One of the names you're going to hear a lot in the Northwestern coaching search - especially after La Salle won an NCAA Tournament game Wednesday night - is John Giannini of La Salle.
Last night, the Explorers won their play-in game in the First Four, 80-71 over Boise State. He's built a really strong backcourt with Ramon Galloway and Tyreek Duren, and the Explorers managed a fourth-place finish in the stacked Atlantic 10, although they lost to Butler in the A-10 Tournament. But in a tough league, that was enough. They earned an at-large bid, and last night, those guards were killing it, and although Duren played poorly - four points on six shots - Sam Mills picked up his slack, drilling five threes to help La Salle (French: the room) to the win.
And as a result of their bubble team status this year, we've seen him mentioned in coaching search articles. In a Sun-Times article right after Carmody was fired, he was one of only two names mentioned, alongside Chris Collins.
Now, before we go any further with this, I don't want to disparage. Dr. Giannini (yes, this one is also a Dr.) as a coach. It's clear that he knows what he's doing - he won a D-III national championship, and he's had success at two difficult jobs, Maine and La Salle. But let's be clear about the type of success we're talking about. From La Salle:
Giannini is a proven, experienced coach with a winning pedigree. He's won at the Division I level in what are very tough basketball jobs at both La Salle and Maine.
Last season he led the Explorers to 21 wins and a NIT berth, the program's first postseason appearance in over 20 years. He's followed that up with another 21-win season, an 11-5 record in the tough Atlantic 10 and a potential NCAA Tournament berth this year. Under Giannini, La Salle's team APR (Academic Progress Rate) has improved each of his nine seasons with 100 percent of seniors recruited by the head coach having graduated.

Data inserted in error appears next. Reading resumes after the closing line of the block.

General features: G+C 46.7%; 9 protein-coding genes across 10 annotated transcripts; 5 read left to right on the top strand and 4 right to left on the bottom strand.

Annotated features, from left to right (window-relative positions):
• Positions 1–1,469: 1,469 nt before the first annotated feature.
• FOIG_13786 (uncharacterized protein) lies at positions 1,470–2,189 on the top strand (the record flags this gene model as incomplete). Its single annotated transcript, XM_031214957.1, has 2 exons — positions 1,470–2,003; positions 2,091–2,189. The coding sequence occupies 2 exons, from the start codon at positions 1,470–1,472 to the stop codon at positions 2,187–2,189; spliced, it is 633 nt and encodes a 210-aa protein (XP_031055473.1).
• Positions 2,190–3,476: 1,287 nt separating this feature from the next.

While at Maine, Giannini compiled the best record of any coach in school history and recorded the program's only two 20-win seasons.
Notice two words that aren't in those three paragraphs: NCAA Tournament. As we all know, Maine has never been, even after Giannini's eight years in charge. But hey, the only 20-win season in school history! Except Maine only finished above fourth place once in an eight-team league with Giannini at the helm, and they finished second that year. So, yeah.
And he's experienced success recently at La Salle with an NIT berth and NCAA berth in back-to-back years, it took him seven years to get the Explorers to the postseason. In fact, the two years before these two postseason trips, he had a losing record in conference play - in his sixth and seventh years in charge at La Salle.
I really don't understand how Giannini is considered a candidate for the Northwestern job. Yes, his time at Maine and La Salle proves he's experienced at schools where there isn't much basketball tradition - well, actually, La Salle won a national title in the 50's and was consistently successful even through the 80's before they switched from the MAAC to the A-10 - which means he understands the challenges of recruiting and graduating athletes in difficult environments.
However, it also means he has a lot of experience losing at those schools. Between Maine and La Salle, Giannini has coached at the Division I level for 17 years, and this is his first NCAA Tournament. Imagine if we were talking about Bill Carmody making his first NIT after 16 years at Northwestern. Although Maine and La Salle are clearly tough jobs, I can almost guarantee Northwestern is going to be tougher. He's a smart guy, relatively old for the people Northwestern is looking at, but he wouldn't bring the excitability or potential for major change that other candidates promise. He's not a program changer.
I haven't said this yet about any of the candidates, but I would be somewhat disappointed if Northwestern hired John Giannini. Sure, there's some connections - he's from Chicago, he was an assistant at U of I, while Jim Phillips worked with the team - but that doesn't outweigh the fact that he's underperformed Bill Carmody at mid-major schools. If Northwestern is looking for a successful mid-major coach, they should look for a successful mid-major coach, not one who has found a sliver of success after nearly 20 years of coaching at Maine and La Salle.